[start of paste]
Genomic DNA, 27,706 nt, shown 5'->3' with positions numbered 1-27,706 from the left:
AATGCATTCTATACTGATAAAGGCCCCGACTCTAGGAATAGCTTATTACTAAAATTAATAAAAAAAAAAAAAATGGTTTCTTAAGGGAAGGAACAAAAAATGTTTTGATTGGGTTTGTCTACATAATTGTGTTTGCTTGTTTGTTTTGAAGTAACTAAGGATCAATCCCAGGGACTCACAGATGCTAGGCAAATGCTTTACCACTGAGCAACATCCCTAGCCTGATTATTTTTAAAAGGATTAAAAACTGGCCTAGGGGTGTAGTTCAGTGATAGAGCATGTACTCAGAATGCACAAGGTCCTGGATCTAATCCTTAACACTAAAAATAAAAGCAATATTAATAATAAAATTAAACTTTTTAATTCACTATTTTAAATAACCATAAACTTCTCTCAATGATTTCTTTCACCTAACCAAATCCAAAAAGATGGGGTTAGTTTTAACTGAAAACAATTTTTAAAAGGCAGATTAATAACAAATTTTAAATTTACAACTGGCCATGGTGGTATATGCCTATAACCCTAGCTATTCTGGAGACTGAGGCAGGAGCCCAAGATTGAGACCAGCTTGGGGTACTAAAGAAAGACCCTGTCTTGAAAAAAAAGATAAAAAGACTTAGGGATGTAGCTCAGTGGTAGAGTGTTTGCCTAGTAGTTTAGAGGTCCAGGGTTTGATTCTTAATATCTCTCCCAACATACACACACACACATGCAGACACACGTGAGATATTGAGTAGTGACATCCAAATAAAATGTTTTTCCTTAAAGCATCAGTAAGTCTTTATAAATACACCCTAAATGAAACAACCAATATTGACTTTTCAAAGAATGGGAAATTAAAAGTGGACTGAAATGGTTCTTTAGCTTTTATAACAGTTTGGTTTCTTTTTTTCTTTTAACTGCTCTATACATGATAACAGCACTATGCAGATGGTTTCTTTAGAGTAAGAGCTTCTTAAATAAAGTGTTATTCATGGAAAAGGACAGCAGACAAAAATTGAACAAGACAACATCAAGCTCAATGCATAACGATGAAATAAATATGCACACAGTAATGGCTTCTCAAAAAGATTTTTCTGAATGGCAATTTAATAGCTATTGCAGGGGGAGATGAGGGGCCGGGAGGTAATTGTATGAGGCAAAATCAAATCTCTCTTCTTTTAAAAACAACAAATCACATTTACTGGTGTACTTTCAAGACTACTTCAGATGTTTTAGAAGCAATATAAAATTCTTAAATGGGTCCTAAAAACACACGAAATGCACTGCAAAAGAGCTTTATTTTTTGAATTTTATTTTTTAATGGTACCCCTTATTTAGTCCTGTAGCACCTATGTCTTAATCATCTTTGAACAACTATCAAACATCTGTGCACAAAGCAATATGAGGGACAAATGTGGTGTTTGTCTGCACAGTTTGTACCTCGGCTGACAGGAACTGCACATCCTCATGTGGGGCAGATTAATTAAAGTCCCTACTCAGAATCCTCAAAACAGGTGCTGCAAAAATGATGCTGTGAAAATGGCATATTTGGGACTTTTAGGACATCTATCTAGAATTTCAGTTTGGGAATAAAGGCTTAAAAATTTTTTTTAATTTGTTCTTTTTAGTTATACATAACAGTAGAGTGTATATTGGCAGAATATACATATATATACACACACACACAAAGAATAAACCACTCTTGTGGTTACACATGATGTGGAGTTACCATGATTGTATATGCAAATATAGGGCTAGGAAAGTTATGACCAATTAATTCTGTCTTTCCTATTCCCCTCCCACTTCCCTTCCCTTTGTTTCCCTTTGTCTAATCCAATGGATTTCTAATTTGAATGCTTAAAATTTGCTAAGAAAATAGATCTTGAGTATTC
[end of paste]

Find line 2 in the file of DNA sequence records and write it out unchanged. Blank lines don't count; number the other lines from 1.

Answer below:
AATGCATTCTATACTGATAAAGGCCCCGACTCTAGGAATAGCTTATTACTAAAATTAATAAAAAAAAAAAAAATGGTTTCTTAAGGGAAGGAACAAAAAATGTTTTGATTGGGTTTGTCTACATAATTGTGTTTGCTTGTTTGTTTTGAAGTAACTAAGGATCAATCCCAGGGACTCACAGATGCTAGGCAAATGCTTTACCACTGAGCAACATCCCTAGCCTGATTATTTTTAAAAGGATTAAAAACTGGCCTAGGGGTGTAGTTCAGTGATAGAGCATGTACTCAGAATGCACAAGGTCCTGGATCTAATCCTTAACACTAAAAATAAAAGCAATATTAATAATAAAATTAAACTTTTTAATTCACTATTTTAAATAACCATAAACTTCTCTCAATGATTTCTTTCACCTAACCAAATCCAAAAAGATGGGGTTAGTTTTAACTGAAAACAATTTTTAAAAGGCAGATTAATAACAAATTTTAAATTTACAACTGGCCATGGTGGTATATGCCTATAACCCTAGCTATTCTGGAGACTGAGGCAGGAGCCCAAGATTGAGACCAGCTTGGGGTACTAAAGAAAGACCCTGTCTTGAAAAAAAAGATAAAAAGACTTAGGGATGTAGCTCAGTGGTAGAGTGTTTGCCTAGTAGTTTAGAGGTCCAGGGTTTGATTCTTAATATCTCTCCCAACATACACACACACACATGCAGACACACGTGAGATATTGAGTAGTGACATCCAAATAAAATGTTTTTCCTTAAAGCATCAGTAAGTCTTTATAAATACACCCTAAATGAAACAACCAATATTGACTTTTCAAAGAATGGGAAATTAAAAGTGGACTGAAATGGTTCTTTAGCTTTTATAACAGTTTGGTTTCTTTTTTTCTTTTAACTGCTCTATACATGATAACAGCACTATGCAGATGGTTTCTTTAGAGTAAGAGCTTCTTAAATAAAGTGTTATTCATGGAAAAGGACAGCAGACAAAAATTGAACAAGACAACATCAAGCTCAATGCATAACGATGAAATAAATATGCACACAGTAATGGCTTCTCAAAAAGATTTTTCTGAATGGCAATTTAATAGCTATTGCAGGGGGAGATGAGGGGCCGGGAGGTAATTGTATGAGGCAAAATCAAATCTCTCTTCTTTTAAAAACAACAAATCACATTTACTGGTGTACTTTCAAGACTACTTCAGATGTTTTAGAAGCAATATAAAATTCTTAAATGGGTCCTAAAAACACACGAAATGCACTGCAAAAGAGCTTTATTTTTTGAATTTTATTTTTTAATGGTACCCCTTATTTAGTCCTGTAGCACCTATGTCTTAATCATCTTTGAACAACTATCAAACATCTGTGCACAAAGCAATATGAGGGACAAATGTGGTGTTTGTCTGCACAGTTTGTACCTCGGCTGACAGGAACTGCACATCCTCATGTGGGGCAGATTAATTAAAGTCCCTACTCAGAATCCTCAAAACAGGTGCTGCAAAAATGATGCTGTGAAAATGGCATATTTGGGACTTTTAGGACATCTATCTAGAATTTCAGTTTGGGAATAAAGGCTTAAAAATTTTTTTTAATTTGTTCTTTTTAGTTATACATAACAGTAGAGTGTATATTGGCAGAATATACATATATATACACACACACACAAAGAATAAACCACTCTTGTGGTTACACATGATGTGGAGTTACCATGATTGTATATGCAAATATAGGGCTAGGAAAGTTATGACCAATTAATTCTGTCTTTCCTATTCCCCTCCCACTTCCCTTCCCTTTGTTTCCCTTTGTCTAATCCAATGGATTTCTAATTTGAATGCTTAAAATTTGCTAAGAAAATAGATCTTGAGTATTC